However, the "social outcast" is simply what will prevent a sex offender from working with the group in question. Or eliminates a lot of it. Definitely better than the status quo.

4 ( +6 / -2 )

While many parents have welcomed the initiative, some experts are concerned that such a system may hinder the rehabilitation of those who have served their sentences.

The risks for minors obviously outweigh this concern, so even if some hindrance was unavoidable that would not end up being a strong argument to avoid doing it. Fortunately there are many ways to put in order such system so it should not be too difficult to protect potential victims in a way that rehabilitation is possible. It may even facilitate it as people that obviously have a lot of difficulty to control themselves would be without an opportunity to relapse, like making difficult for alcoholics to work as bartenders.

8 ( +12 / -4 )

The system "could lead to the offender becoming a social outcast," GOOD!!

NOT GOOD!!

A sex offender being made a social outcast (pariah) may go through negative changes of behaviour and could even become aggressive, more dangerous and even resort to far worse acts of violence (i.e.: Robbery, Murder, Terrorism)!

Rehabilitation is far better than ostracism!

-4 ( +9 / -13 )

“such a system may hinder the rehabilitation of those who have served their sentences” 

Truth is there’s no rehabilitating sex offenders. Once convicted, they should never be allowed to work at schools or childcare facilities.

15 ( +17 / -2 )

How is this not already a thing?

First thing that popped into my mind. Literally word for word.

some experts are concerned that such a system may hinder the rehabilitation of those who have served their sentences.

I'm all for rehabilitation, but letting them work with kid's again should not be part of that rehabilitation. Find a new career.

19 ( +20 / -1 )

It's always "aim" or "consider" when it should have been started a long long time ago.

12 ( +18 / -6 )

Japan….2022.

7 ( +18 / -11 )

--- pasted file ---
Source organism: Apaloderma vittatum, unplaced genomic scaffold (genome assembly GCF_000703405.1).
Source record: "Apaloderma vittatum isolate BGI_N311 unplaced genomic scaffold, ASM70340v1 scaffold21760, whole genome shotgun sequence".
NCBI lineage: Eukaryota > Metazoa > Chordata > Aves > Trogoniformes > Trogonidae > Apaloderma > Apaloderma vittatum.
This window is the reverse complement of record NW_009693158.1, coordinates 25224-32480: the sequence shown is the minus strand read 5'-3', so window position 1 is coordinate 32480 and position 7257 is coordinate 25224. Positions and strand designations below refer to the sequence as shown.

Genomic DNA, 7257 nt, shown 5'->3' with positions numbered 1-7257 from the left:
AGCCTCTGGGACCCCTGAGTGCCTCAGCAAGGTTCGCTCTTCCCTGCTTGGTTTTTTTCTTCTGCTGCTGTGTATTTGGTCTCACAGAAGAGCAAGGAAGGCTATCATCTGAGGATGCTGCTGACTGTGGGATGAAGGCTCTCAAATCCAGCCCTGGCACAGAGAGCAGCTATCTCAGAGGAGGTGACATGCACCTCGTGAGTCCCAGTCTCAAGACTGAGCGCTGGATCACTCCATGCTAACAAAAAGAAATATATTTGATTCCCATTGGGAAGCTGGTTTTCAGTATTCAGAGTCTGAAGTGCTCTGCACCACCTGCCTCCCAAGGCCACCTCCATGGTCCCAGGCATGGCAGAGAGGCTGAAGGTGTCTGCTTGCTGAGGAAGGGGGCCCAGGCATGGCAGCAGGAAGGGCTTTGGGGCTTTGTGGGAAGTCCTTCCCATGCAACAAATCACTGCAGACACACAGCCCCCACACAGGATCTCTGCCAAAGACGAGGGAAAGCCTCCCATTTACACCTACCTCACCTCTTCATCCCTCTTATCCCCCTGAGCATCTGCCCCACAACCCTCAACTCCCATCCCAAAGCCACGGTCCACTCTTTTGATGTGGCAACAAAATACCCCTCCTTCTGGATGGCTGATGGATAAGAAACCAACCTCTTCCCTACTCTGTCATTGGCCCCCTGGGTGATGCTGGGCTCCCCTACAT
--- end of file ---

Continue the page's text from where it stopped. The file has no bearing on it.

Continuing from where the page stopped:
GarthgoyleToday  07:09 am JST

Japan finally wants to block sex offenders from working at ES... in 2022.

A Great Leap Forward for Japan. Thing is, other countries have been doing this since the 70s - maybe before. Better late than never I guess.

MoskolloToday  07:14 am JST

some experts are concerned that such a system may hinder the rehabilitation of those who have served their sentences.

the most important thing is to protect the children, not convicted sex offenders. This law can’t come in soon enough..

It's about time. Children even in America get abused and exploited and groomed and this is just one step toward improving things for them.

9 ( +12 / -3 )

What a concept! Really, this is not already a law????? I am shocked and angry as a mother whose child who has gone through the daycare and school system. Had I known I may have gone back to my country to raise my child.

19 ( +23 / -4 )

some experts are concerned that such a system may hinder the rehabilitation of those who have served their sentences.

the most important thing is to protect the children, not convicted sex offenders. This law can’t come in soon enough..

29 ( +31 / -2 )

Japan finally wants to block sex offenders from working at ES... in 2022.

29 ( +37 / -8 )

The system "could lead to the offender becoming a social outcast," he said.

‘They chose to become outcast by their actions. Can’t blame a system that could prevent them from offending again.

Earlier this month, Kishida instructed Seiko Noda, the minister in charge of child-related policies.

‘Not a politician with a track record of successful outcomes so that’s sad news.

23 ( +25 / -2 )

How is this not already a thing?

58 ( +59 / -1 )

the main pillar of a new government agency

there you have it..... more bureaucracy.... (ー△ー;)

4 ( +18 / -14 )